„I always think about the subconscious of the city or something like that…“ P.T.
Today we know that there is no real future, merely colliding (even surprising) versions of the past and present. And this applies to artists as well. When Philip Topolovac arrived in Prague last spring for a three-month residency at MeetFactory, one of his biggest areas of interest was the city’s modernist and brutalist architecture, which reminded him of his current home, Berlin, or the Croatian relics of Tito’s utopia. Generally speaking, Philip is an archaeologist. In Berlin he obsessively and successfully excavated the remains of the Second World War to make impressive museums of disaster, or exploited the aesthetics of science fiction and outer space in his free sculptures. In Prague, he naturally dug into the nearly forgotten (or just subconsciously omitted) parts of the underground transport systems. The ventilation shafts of Prague’s metro are sculptures par excellence, at least from the point of view of late modernism. Philip calls these shafts a “baroque modernism”, and is interested in the “irrational aspect of functionalist aesthetics”. To him, these strange aboveground forms are just a springboard for his freely creative fantasies, playing around with inherited and naturally generational forms that mix architecture with science fiction, but also a critical approach with a hint of romanticism and nostalgia. While most Czechs are still unable to consider communist modernism a fairy-tale architecture, since they inevitably sense its politically accented aesthetics, the thin line between official and unofficial, communist modernism and modernism in general, needs to be shown in much greater detail. It is obvious that we consider something important when we start dreaming about it. That is the case with these concrete menhirs, which are in fact tombstones for much bigger ideas that must be exhumed so that we may understand not only the past and the present a little better, but so that we can learn about our own yesterday’s future. Modernism has become an ornament, but it is still capable of blowing our minds.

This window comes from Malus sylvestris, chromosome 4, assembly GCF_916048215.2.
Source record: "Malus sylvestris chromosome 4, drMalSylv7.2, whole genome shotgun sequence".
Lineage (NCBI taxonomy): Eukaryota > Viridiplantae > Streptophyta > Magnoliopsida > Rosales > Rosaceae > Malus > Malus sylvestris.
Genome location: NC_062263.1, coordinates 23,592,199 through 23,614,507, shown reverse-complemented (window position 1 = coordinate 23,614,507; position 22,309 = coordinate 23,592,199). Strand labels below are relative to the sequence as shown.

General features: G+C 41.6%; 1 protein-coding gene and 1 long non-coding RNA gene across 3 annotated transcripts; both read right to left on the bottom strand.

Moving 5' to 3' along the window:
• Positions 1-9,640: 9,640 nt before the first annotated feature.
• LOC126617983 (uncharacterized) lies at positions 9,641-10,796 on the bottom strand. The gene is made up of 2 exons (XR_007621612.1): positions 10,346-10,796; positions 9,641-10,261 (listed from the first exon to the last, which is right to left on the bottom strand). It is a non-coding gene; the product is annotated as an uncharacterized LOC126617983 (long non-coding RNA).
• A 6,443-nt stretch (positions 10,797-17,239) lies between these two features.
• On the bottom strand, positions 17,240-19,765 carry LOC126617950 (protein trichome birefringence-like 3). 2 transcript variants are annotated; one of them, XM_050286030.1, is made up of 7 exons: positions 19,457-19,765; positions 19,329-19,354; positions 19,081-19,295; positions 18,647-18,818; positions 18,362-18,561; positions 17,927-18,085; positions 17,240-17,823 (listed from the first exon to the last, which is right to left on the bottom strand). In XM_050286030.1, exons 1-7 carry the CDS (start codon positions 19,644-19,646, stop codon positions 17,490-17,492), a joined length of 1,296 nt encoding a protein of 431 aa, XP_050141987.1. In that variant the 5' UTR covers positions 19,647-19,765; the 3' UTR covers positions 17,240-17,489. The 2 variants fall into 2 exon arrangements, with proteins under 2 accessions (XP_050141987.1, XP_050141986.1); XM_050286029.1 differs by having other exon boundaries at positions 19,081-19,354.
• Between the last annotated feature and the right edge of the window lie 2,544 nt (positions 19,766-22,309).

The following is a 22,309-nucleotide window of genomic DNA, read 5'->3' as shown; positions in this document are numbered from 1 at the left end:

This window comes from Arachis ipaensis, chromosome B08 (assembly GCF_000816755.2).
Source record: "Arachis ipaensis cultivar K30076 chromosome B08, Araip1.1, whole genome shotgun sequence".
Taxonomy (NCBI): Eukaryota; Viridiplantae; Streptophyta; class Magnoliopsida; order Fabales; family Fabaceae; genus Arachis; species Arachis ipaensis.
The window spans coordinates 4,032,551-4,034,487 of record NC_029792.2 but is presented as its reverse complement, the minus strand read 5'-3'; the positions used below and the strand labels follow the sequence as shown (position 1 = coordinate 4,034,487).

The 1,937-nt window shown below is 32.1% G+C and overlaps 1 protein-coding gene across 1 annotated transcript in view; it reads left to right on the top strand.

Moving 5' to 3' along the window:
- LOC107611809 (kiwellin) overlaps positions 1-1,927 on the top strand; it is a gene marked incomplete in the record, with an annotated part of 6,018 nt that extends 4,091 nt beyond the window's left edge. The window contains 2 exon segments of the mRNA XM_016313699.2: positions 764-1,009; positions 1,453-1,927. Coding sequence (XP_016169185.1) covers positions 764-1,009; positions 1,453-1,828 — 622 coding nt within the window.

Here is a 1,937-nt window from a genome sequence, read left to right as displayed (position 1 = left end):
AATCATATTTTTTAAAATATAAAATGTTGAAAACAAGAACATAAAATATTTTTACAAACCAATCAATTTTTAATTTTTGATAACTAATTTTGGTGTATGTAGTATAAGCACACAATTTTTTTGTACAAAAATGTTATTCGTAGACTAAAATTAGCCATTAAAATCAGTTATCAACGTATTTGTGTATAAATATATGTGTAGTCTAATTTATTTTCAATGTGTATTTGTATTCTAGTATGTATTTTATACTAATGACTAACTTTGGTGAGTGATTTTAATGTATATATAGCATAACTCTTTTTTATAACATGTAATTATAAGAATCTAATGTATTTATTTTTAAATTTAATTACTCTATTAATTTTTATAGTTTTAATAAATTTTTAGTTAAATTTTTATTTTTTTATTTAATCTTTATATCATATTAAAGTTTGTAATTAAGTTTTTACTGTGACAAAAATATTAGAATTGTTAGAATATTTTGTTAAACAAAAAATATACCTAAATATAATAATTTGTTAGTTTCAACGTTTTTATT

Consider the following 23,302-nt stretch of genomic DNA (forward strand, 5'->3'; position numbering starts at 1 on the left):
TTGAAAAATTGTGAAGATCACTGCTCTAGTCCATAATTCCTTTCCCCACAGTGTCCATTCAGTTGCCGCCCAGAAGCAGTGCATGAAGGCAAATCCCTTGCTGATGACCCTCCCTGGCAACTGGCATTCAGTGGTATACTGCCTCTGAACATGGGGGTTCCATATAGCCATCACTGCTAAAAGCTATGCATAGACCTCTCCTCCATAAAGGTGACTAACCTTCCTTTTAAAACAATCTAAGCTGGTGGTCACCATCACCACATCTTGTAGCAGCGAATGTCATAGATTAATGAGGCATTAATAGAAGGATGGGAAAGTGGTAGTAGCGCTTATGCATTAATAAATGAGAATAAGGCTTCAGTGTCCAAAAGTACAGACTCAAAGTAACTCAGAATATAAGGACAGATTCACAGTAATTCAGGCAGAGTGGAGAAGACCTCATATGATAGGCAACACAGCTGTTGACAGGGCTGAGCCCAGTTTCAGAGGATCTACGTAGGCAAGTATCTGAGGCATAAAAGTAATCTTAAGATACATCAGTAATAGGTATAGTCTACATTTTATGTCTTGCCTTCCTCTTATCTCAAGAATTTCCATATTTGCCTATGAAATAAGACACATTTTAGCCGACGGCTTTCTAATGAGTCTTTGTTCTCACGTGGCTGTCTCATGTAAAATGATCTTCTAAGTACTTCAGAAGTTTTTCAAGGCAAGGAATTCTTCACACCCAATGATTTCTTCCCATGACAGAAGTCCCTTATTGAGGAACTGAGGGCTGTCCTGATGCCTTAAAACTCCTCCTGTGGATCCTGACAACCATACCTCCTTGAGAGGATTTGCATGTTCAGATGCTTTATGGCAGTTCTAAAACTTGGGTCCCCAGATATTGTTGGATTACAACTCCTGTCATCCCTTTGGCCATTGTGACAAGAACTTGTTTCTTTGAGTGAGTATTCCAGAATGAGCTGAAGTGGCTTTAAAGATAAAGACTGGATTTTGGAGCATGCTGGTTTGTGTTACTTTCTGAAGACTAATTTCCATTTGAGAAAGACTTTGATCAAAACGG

PS: Philip’s interest in brutalist forms naturally resonates with the zeitgeist of contemporary Czech artists. After a lively bohemian encounter with Pavel Karous, whose devotion to totalitarian sculpture is famously infinite, the two began to plan a joint exhibition. So far, however, the only result has been – like an abandoned unexpected child – Pavel’s appropriation of Philip’s appropriation of the shaft form, that materialized in designing “Zlaty pruduch”, the award of this year’s Street For Art festival. Although the fetish has thus become a symbol of honour, the friendly plans remain.
The exhibition and the artist’s talk are supported by the Goethe-Institute Prag.